Inventor Highlight: Dennis Gabor, Father of Holography
(b. 1900, Budapest - d. 1979, London)
Nobel Prize in 1971 for his investigation and development of holography
"The most important and urgent problems of the technology of today are no longer the satisfactions of the primary needs or of archetypal wishes, but the reparation of the evils and damages by the technology of yesterday."
About Dr. Dennis Gábor
Dr. Dennis Gábor was born in Budapest, Hungary, on June 5, 1900, the oldest son of Bertalan Gabor, director of a mining company, and his wife Adrienne. His life-long love of physics started suddenly at the age of 15. Fascinated by Abbe's theory of the microscope and by Gabriel Lippmann's method of colour photography, he, with his late brother George built up a home laboratory and began experimenting with wireless X-rays and radioactivity. He entered the Technische Hochschule Berlin and acquired a Diploma in 1924 and his Doctorate of Engineering in 1927 in electrical engineering. While there he spent his free time working on physics at the University of Berlin. His doctorate work was the development of one of the first high speed cathode ray oscillographs and in the course of this, made the first iron-shrouded magnetic electron lens. In 1927 he joined Siemens & Halske AG and made one of his first successful inventions; the high pressure quartz mercury lamp with superheated vapour and the molybdenum tape seal, since used in millions of street lamps. In what Dennis calls his "first lesson in serendipity," he invented the mercury lamp while attempting to develop a cadmium lamp which proved unsuccessful.
With the rise of Hitler In 1933, Dennis left Germany and after a short period in Hungary went to depression stricken England. Finding a jobs as a foreigner was very difficult. He eventually obtained employment with the British firm, Thomson-Houston Co., in Rugby, on an inventor's agreement. His work on gas discharge tubes gave him a foothold in the BTH Research Laboratory where he remained until the end of 1948. Dennis writes that the years after the war were the most fruitful. One his first papers was on communication theory. He also developed a system of stereoscopic cinematography, and in the last year at BTH carried out the basic experiments in holography, at that time called "wavefront reconstruction".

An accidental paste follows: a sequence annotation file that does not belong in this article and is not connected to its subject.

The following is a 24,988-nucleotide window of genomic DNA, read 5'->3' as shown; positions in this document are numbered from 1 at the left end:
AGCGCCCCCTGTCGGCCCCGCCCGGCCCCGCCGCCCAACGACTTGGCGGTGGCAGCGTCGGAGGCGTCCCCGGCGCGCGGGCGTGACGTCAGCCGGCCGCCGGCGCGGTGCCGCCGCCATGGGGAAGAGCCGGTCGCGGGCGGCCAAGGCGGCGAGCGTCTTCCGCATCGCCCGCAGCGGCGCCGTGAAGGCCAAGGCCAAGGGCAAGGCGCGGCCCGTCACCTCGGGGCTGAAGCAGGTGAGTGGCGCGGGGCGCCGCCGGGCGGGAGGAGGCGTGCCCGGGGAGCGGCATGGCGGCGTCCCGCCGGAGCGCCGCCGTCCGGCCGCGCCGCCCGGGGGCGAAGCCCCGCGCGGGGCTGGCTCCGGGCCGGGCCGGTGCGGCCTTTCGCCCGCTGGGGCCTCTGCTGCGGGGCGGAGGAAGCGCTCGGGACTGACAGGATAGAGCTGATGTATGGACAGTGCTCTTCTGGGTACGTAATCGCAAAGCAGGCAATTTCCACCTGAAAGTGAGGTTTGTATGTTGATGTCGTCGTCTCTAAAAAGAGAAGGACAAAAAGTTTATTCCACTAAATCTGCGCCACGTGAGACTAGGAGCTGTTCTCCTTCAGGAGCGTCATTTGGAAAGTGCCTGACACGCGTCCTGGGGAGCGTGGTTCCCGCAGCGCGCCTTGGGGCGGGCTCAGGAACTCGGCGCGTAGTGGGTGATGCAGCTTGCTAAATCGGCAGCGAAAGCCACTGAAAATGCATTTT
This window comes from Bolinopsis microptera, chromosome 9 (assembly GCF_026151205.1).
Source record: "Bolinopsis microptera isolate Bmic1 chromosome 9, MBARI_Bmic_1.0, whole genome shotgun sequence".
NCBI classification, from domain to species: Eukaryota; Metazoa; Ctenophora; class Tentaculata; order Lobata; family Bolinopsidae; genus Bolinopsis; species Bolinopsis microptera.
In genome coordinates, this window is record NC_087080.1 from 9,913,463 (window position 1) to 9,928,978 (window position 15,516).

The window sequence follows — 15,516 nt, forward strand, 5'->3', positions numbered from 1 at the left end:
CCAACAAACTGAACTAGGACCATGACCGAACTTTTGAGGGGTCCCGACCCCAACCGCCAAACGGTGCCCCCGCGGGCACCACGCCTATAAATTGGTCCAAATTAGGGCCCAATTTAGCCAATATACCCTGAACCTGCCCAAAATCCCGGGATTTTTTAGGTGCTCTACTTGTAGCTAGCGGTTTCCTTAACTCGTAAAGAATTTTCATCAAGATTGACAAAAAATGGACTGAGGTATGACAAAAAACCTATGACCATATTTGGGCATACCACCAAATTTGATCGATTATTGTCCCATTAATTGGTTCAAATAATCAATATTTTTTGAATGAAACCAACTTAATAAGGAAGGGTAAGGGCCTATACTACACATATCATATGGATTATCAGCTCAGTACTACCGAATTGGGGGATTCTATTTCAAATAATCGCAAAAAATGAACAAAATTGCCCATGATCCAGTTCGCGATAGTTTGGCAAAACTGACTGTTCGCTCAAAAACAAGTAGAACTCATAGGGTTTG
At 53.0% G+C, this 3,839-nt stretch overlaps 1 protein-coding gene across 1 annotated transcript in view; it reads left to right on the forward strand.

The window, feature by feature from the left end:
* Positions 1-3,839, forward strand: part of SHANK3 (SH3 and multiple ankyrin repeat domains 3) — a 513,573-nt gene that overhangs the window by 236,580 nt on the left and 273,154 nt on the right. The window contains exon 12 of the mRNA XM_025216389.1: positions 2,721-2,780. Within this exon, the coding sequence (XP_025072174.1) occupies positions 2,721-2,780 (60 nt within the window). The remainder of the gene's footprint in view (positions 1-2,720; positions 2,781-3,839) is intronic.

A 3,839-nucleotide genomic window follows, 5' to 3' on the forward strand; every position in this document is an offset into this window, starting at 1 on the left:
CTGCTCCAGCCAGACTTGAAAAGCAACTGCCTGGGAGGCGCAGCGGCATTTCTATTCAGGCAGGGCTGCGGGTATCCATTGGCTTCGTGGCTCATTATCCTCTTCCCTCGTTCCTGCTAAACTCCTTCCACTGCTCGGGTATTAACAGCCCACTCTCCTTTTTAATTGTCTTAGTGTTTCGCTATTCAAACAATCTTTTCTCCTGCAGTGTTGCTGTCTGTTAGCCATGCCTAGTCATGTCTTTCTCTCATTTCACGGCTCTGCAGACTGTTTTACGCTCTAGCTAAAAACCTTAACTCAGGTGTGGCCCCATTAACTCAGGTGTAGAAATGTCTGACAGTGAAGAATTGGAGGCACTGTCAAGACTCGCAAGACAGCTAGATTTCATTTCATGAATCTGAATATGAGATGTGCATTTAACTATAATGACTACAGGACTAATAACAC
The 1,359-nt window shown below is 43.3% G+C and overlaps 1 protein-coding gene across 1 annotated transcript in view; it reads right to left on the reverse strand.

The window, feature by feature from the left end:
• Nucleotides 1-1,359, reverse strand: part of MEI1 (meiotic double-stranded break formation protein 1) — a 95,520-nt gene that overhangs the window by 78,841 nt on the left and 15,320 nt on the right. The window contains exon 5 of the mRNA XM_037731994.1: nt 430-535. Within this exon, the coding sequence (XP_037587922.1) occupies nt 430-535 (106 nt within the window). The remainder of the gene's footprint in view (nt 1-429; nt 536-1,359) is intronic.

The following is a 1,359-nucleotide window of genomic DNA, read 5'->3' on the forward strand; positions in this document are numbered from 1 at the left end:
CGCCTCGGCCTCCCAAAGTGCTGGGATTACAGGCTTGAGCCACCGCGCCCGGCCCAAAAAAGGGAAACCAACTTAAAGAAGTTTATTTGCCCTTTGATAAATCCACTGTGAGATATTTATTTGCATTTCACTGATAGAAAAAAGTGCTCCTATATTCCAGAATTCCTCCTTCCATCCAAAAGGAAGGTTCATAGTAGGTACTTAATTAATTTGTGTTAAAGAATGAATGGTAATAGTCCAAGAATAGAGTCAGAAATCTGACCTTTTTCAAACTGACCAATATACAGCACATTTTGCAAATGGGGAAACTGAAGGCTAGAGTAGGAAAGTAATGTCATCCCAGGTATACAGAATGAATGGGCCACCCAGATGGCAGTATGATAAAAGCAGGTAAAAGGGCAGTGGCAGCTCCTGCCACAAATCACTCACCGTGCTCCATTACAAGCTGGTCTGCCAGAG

On January 1, 1949 he joined the Imperial College of Science & Technology in London, first as a Reader in Electronics, and later as Professor of Applied Electron Physics, until his retirement in 1967. With post-graduate assistants, he attacked many problems, almost always difficult ones, such as theelucidation of Langmuirs Paradox, the inexplicably intense apparent electron interaction, in low pressure mercury arcs. They also made a Wilson cloud chamber, in which the velocity of particles became measurable by impressing on them a high frequency, critical field, which produced time marks on the paths, at the points of maximum ionisation. Other developments were: a holographic microscope; a new electron-velocity spectroscope; an analogue computer which was a universal, non-linear "learning" predictor, recognizer and simulator of time series; a flat, thin colour television tube; and a new type of thermionic converter. Theoretical work included communication theory, plasma theory, magnetron theory, and a scheme of fusion.
After his retirement in 1967 he remained connected with the Imperial College as a Senior Research Fellow and became Staff Scientist of CBS Laboratories, Stamford, Conn. where he collaborated with the President, life-long friend, and father of the color television, Dr. Peter C. Goldmark, in many new schemes of communication and display. Though happy with his work, he begain to spend much time on a new interest: the future of industrial civilization. He became more and more convinced that a serious mismatch has developed between technology and social institutions, and that inventive minds ought to consider social inventions as their first priority. This conviction has found expression in three books, Inventing the Future, 1963, Innovations, 1970, and The Mature Society, 1972. He wrote, "Though I still have much unfinished technological work on my hands, I consider this as my first priority in my remaining years."
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